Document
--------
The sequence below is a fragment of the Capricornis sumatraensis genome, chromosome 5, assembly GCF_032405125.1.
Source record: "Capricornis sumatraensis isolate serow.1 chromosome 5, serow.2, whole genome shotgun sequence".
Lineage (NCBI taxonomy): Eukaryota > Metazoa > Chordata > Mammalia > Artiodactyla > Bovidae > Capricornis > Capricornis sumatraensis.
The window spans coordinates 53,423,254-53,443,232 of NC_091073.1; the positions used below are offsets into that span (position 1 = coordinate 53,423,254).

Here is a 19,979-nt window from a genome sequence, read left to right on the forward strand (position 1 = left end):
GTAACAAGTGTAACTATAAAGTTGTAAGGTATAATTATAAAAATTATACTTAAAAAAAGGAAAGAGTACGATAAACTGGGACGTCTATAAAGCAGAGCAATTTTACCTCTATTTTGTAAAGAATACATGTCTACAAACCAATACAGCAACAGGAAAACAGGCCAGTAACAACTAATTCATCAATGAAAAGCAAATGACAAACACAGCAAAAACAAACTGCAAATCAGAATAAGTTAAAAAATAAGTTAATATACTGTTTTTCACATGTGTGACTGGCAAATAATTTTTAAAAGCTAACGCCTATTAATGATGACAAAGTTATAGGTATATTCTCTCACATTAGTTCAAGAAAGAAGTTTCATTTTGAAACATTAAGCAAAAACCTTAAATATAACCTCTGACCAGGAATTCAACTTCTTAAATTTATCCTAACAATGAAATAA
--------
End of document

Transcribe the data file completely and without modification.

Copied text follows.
The sequence below is a fragment of the Capricornis sumatraensis genome, chromosome 5, assembly GCF_032405125.1.
Source record: "Capricornis sumatraensis isolate serow.1 chromosome 5, serow.2, whole genome shotgun sequence".
Lineage (NCBI taxonomy): Eukaryota > Metazoa > Chordata > Mammalia > Artiodactyla > Bovidae > Capricornis > Capricornis sumatraensis.
The window spans coordinates 53,423,254-53,443,232 of NC_091073.1; the positions used below are offsets into that span (position 1 = coordinate 53,423,254).

Here is a 19,979-nt window from a genome sequence, read left to right on the forward strand (position 1 = left end):
GTAACAAGTGTAACTATAAAGTTGTAAGGTATAATTATAAAAATTATACTTAAAAAAAGGAAAGAGTACGATAAACTGGGACGTCTATAAAGCAGAGCAATTTTACCTCTATTTTGTAAAGAATACATGTCTACAAACCAATACAGCAACAGGAAAACAGGCCAGTAACAACTAATTCATCAATGAAAAGCAAATGACAAACACAGCAAAAACAAACTGCAAATCAGAATAAGTTAAAAAATAAGTTAATATACTGTTTTTCACATGTGTGACTGGCAAATAATTTTTAAAAGCTAACGCCTATTAATGATGACAAAGTTATAGGTATATTCTCTCACATTAGTTCAAGAAAGAAGTTTCATTTTGAAACATTAAGCAAAAACCTTAAATATAACCTCTGACCAGGAATTCAACTTCTTAAATTTATCCTAACAATGAAATAA